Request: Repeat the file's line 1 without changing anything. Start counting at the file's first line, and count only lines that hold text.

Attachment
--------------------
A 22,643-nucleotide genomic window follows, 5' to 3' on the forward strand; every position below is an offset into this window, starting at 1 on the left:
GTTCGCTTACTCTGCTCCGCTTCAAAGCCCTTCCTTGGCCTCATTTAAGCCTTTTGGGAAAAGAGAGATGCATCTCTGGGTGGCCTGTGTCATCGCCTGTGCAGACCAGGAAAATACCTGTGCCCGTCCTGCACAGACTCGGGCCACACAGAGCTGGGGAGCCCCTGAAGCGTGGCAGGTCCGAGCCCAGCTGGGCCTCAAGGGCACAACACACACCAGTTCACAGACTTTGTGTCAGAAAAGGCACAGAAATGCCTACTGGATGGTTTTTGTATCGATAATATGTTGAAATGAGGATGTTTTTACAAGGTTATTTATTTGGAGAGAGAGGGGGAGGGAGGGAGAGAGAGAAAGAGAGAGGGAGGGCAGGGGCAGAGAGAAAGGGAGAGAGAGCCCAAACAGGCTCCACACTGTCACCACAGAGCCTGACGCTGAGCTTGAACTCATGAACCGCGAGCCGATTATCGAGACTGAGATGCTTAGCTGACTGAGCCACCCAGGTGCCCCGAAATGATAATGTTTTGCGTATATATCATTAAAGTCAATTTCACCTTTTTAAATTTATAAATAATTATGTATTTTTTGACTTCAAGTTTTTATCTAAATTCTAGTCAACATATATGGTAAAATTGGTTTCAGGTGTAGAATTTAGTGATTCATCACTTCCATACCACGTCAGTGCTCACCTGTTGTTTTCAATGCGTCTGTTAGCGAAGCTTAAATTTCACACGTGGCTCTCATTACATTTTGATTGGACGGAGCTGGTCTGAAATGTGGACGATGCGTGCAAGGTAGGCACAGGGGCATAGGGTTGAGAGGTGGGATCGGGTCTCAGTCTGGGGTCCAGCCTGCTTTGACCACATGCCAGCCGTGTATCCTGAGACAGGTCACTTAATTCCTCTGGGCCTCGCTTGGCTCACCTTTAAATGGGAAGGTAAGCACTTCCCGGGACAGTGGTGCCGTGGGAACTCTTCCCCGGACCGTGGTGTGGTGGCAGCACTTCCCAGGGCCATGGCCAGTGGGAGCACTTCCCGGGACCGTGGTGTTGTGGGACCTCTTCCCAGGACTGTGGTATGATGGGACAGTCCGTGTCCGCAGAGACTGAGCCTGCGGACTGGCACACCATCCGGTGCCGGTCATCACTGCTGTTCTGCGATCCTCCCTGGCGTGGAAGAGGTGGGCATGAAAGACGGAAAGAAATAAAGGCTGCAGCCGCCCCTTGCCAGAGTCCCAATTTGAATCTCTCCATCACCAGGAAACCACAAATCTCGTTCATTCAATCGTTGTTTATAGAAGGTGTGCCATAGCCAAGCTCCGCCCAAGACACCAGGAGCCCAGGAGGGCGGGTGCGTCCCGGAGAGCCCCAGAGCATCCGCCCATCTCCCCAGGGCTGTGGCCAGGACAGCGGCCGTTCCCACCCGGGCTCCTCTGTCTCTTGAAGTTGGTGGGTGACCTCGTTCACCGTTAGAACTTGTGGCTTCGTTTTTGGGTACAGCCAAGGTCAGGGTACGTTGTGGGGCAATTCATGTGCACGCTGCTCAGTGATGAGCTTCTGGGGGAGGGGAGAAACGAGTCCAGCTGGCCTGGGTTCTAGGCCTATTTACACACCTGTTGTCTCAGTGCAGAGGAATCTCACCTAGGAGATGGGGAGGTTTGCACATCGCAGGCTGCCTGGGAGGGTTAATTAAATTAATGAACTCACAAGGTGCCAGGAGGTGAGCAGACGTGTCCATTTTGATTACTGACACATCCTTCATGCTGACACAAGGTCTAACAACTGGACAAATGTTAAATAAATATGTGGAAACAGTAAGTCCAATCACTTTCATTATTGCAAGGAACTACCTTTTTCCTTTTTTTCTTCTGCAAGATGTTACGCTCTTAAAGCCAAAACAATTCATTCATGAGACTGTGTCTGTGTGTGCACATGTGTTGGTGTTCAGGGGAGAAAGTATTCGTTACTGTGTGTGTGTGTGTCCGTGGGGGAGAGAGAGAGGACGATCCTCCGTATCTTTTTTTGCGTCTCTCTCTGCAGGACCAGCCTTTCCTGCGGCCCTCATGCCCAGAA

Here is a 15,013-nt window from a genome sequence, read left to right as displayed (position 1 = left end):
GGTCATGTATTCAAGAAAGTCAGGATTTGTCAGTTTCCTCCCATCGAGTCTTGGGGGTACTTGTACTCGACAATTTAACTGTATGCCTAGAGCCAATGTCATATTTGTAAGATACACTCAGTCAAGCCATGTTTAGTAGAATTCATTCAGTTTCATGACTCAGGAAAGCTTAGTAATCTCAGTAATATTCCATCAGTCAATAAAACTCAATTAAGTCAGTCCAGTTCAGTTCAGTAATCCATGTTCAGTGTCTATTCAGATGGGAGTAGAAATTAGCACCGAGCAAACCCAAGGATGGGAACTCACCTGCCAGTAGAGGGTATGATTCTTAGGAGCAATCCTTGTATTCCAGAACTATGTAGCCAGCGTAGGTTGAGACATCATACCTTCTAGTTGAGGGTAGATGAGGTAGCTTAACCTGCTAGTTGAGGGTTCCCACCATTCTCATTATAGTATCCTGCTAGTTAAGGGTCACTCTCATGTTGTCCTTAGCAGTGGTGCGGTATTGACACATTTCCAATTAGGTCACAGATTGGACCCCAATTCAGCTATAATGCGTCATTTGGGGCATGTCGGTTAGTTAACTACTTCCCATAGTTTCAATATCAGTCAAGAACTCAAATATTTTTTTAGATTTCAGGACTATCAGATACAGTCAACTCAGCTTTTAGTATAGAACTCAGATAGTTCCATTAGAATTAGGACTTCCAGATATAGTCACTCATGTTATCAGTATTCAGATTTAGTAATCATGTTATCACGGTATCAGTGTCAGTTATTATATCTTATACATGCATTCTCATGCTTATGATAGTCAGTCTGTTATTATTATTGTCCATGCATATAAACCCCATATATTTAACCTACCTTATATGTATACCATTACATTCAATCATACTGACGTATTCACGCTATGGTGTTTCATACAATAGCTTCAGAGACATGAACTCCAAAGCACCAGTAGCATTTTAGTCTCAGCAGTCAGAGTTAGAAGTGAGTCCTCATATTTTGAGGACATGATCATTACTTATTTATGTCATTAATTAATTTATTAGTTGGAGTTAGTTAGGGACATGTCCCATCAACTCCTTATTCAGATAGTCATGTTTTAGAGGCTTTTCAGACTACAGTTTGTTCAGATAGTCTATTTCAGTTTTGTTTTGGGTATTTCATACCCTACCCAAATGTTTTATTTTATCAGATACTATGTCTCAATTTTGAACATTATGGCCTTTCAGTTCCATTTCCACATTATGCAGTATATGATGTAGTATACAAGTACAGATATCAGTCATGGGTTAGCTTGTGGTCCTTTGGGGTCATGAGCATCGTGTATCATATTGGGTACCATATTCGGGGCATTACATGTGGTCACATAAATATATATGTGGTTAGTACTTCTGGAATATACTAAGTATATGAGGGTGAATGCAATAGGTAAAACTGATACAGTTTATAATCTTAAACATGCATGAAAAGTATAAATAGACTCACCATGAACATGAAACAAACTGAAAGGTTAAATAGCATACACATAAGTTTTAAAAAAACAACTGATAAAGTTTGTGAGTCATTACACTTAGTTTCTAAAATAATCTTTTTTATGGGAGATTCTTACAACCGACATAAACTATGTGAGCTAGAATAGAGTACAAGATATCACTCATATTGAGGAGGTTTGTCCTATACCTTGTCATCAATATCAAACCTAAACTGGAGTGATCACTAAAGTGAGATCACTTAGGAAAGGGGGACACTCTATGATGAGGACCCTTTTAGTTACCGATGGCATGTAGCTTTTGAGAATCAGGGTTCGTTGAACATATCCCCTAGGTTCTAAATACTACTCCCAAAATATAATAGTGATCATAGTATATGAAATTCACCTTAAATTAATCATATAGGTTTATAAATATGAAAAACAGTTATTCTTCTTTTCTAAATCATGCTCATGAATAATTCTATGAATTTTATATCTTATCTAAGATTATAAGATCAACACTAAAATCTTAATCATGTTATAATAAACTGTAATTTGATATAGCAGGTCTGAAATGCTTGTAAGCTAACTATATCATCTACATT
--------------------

A 22,643-nucleotide genomic window follows, 5' to 3' on the forward strand; every position below is an offset into this window, starting at 1 on the left: